Cons are now Popular.

Everybody's doing it.

I think that this does not bode well.

Sunday, March 18, 2012

Bleeding on the landscape.

 Hello, kiddies! Ol' Uncle Aardvark is in the wilds of Columbus at a seedy old Ramada Inn, warehousing shirts at Anime Punch: Revoluticon. AP is a usually robust springtime con, but this is a smaller relaxacon version, with the big guns coming out in December as AP: the Armageddicon, to celebrate the Mayan calendar thing. We will be there, Itzamná willing (see, you CAN learn new things here!). We have two other cons this weekend, MomoCon in Atlanta, and KawaKon in St. Louis, with varying levels of success. AP is the...least successful so far. We shall see.

A high point of the weekend is having Jay Agan stop by the con for the day. We have traded stories of old TV shows, voice actors, foreign policy and cat food. We are nothing if not eclectic. Pizza tonight at a wood-fired oven place.

So, a Coast-to-Coast guest was talking about the problems in Syria and the uprisings and killings going on, and George Noory asked "Why don't we go in and do something?!". Good old reliable George. The answer should be, "Because it isn't ANY of our business.". Period. Second answer: "We can't afford to.". Either is a compelling argument.  Either is true. Both. Both are. Even if it would be a "good thing" or would "help the poor children", because we cannot afford one more "good thing" as a nation, and we cannot  afford to write another bad check for children not-our-own. Syria's civil unrest is not our business, not our problem.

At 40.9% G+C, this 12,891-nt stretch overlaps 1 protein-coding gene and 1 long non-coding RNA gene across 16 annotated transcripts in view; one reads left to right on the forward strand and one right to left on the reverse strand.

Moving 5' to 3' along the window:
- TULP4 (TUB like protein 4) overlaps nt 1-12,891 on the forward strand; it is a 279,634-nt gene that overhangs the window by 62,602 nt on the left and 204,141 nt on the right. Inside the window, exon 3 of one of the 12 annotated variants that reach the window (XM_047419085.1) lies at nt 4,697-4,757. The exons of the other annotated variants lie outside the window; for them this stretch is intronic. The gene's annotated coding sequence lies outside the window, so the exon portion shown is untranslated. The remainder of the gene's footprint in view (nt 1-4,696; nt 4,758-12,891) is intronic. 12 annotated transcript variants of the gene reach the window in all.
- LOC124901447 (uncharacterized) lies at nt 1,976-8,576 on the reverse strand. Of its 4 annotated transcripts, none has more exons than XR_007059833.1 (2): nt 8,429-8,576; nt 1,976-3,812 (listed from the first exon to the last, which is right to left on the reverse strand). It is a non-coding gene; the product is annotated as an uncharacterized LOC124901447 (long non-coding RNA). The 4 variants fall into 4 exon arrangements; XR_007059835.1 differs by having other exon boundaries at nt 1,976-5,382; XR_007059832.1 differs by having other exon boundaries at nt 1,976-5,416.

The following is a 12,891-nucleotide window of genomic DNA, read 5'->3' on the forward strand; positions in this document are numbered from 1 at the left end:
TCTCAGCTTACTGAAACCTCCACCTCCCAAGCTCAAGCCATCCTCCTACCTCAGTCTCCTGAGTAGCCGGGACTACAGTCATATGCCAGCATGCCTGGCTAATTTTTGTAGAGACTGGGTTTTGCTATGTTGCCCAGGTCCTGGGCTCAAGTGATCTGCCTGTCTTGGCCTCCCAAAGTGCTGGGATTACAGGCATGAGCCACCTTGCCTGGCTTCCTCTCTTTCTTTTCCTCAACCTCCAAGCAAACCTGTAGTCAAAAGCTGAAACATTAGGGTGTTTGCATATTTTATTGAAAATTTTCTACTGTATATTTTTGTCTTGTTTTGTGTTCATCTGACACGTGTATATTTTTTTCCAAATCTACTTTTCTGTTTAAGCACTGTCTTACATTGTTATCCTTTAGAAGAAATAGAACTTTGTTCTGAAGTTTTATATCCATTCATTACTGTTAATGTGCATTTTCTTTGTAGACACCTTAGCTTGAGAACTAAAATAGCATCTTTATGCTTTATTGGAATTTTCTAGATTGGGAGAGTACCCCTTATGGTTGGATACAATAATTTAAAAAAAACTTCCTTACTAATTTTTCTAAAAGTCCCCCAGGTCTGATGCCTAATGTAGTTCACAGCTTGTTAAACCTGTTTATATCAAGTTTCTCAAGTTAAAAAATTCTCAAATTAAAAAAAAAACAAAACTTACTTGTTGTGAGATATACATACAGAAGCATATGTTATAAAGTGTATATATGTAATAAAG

Well, after an afternoon of negotiations, Jay and I have come to an uneasy detente. I shall remain an unrepentant infidel in re: the Cult of Haruhi Suzimiya, though I shall watch more of it. Jay shall remain a stiffnecked...jerk...as far as the sublimity of Ponies is concerned, so I guess that very little is different. Plus ça change....

However, we have agreement on one uniting truth: Bono Pizza is less a pizza pie, and more a work of art. 

 Photo: Columbus Crave/Columbus Alive

 Their 10-inch pizzas are $10 each, or 3-for-$25 (their "menage a trois" on the menu), which would be outrageous from an assembly-line place, but Bono's, now, that is a pizza of a different color! Doesn't matter if you have a pepperoni or a kitchen-sink 'za, it is the same price. The trick is, it is baked in an oven roughly one-fifth the temperature of the surface of the Sun! A wood-burning stove, which cooks the continually-watched and carefully-turned pizza in 2.5 minutes. The yeast dough is made in-store, and is crispy and light;  all of the toppings are fresh, the herbs and veggies bright with flavor. The mozzarella, which comes out looking like marshmallow fluff, it is so pure and rich, is an experience all to itself. As they say, cheap at twice the price. "Gourmet" is a much overused word, but it is correct and accurate, if inadequate, to describe their creations. They use calamata olives, because California black olives are chemically "blackened". The calamatas add a whole new dimension to the classic Pepperoni, Mushroom and Olive pizza!  Peruse the website. Their place is the veritable hole-in-the-wall establishment which virtually insures a taste treat. Should you come to Columbus, OH, go to Bono. Better yet, come to Columbus specifically for Bono's. Tell 'em the Aardvark sent you. Bill, Peg, and the rest of the crew, thank you. You have all pleased the 'Vark! And thanks to Jay for telling us about the place, and driving us there in his venerable Crown Vic. OH! Dessert...We split a Belgian Waffle with fresh strawberries and whipped cream. Loen, Jay and I were happy campers.